Archbishop Hebda calls burning of Notre Dame Cathedral ‘gut-wrenching’

| April 15, 2019 | 0 Comments
Flames and smoke billow from the Notre Dame Cathedral after a fire broke out in Paris April 15, 2019. Officials said the cause was not clear, but that the fire could be linked to renovation work.

Flames and smoke billow from the Notre Dame Cathedral after a fire broke out in Paris April 15. Officials said the cause was not clear, but that the fire could be linked to renovation work. CNS/BENOIT TESSIER, REUTERS

When the iconic Notre Dame Cathedral in Paris caught fire and erupted into a spectacular blaze April 15 that sent smoke and flames billowing into the sky, Archbishop Bernard Hebda watched video footage of the blaze and called it “gut-wrenching.”

“I’ve been there a good number of times,” the archbishop said. “I was there for the first time when I was 16, and I remember then thinking there couldn’t be a more beautiful church in all of Christendom than Notre Dame. It’s the sculpture, it’s the windows, it’s the woodwork inside.”

As flames engulfed the church starting at 6 p.m. local time, the Associated Press reported that after only an hour, Paris Mayor Anne Hidalgo said firefighters were having trouble containing the “terrible fire.” Ash filled the sky and officials ordered the evacuation of the area surrounding the 850-year-old cathedral.

“It’s such a magnificent structure,” Archbishop Hebda said. “When you think about Paris, you think about Notre Dame. … It’s a place where people of all faiths (have) come together.”

At sunset in Paris, the fire had consumed the upper portion of the cathedral, including the main steeple. Eventually, the steeple collapsed.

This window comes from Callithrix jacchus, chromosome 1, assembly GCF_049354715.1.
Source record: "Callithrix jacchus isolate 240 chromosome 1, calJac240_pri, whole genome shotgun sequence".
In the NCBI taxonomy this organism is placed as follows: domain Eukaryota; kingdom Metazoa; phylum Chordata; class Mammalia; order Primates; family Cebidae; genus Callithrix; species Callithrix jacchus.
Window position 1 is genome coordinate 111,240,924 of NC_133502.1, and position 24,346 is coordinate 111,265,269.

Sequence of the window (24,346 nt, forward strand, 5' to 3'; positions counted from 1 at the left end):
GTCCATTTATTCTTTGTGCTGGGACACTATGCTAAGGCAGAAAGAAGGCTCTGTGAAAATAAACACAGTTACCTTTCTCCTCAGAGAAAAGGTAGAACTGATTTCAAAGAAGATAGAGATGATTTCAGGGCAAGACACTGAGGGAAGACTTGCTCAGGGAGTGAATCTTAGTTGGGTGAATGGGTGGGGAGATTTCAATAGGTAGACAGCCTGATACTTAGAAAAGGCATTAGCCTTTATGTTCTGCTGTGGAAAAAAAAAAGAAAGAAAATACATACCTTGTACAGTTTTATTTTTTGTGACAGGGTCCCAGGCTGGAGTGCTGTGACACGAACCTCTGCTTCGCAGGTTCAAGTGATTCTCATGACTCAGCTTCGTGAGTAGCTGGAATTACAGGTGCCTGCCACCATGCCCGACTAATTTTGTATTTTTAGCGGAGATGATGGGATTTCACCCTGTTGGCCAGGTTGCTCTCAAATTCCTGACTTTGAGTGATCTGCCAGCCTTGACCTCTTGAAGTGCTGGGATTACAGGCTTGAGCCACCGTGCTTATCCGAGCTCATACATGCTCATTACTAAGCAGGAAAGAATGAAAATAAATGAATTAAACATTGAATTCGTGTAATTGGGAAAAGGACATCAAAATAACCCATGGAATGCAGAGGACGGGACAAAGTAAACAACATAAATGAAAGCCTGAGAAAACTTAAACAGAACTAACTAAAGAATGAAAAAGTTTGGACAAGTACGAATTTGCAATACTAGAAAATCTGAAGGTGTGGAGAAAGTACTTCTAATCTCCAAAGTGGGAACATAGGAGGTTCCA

Archbishop Hebda said the timing of the blaze during Holy Week makes it all the more painful for Catholics in Paris, who normally would visit the building for liturgies during the Easter Triduum, which was set to start just three days after the blaze began.

“It has to be devastating for the people of Paris, that they won’t be able to use their Cathedral” during Holy Week, he said. “I’m sure they’ll be able to find another space, but because it’s such an important church, that’ll be a real loss for them.”

Archbishop Hebda said he has been to the cathedral about a dozen times, with the last visit taking place about 10 years ago.

“What I really loved the best was going there for Mass,” he said. “On Sunday evenings, they (would) have organ concerts and then it goes right into Mass.”

Le Monde, a daily newspaper in Paris, reported that the fire began in the attic of the cathedral. In 2018, the Archdiocese of Paris began a fundraising campaign to restore the building, which was beginning to crumble. Renovation work was being done at the time of the blaze, and authorities said the work could be linked to the fire, though a cause has not yet been determined.

“It’s such an important building, and it’s so beautiful and it evokes so much history for the Catholic Church in France,” Archbishop Hebda said. “I can’t imagine what the archbishop of Paris must be feeling, or the good Catholics of Paris, either.”

Catholic News Service contributed to this story.

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Category: Local News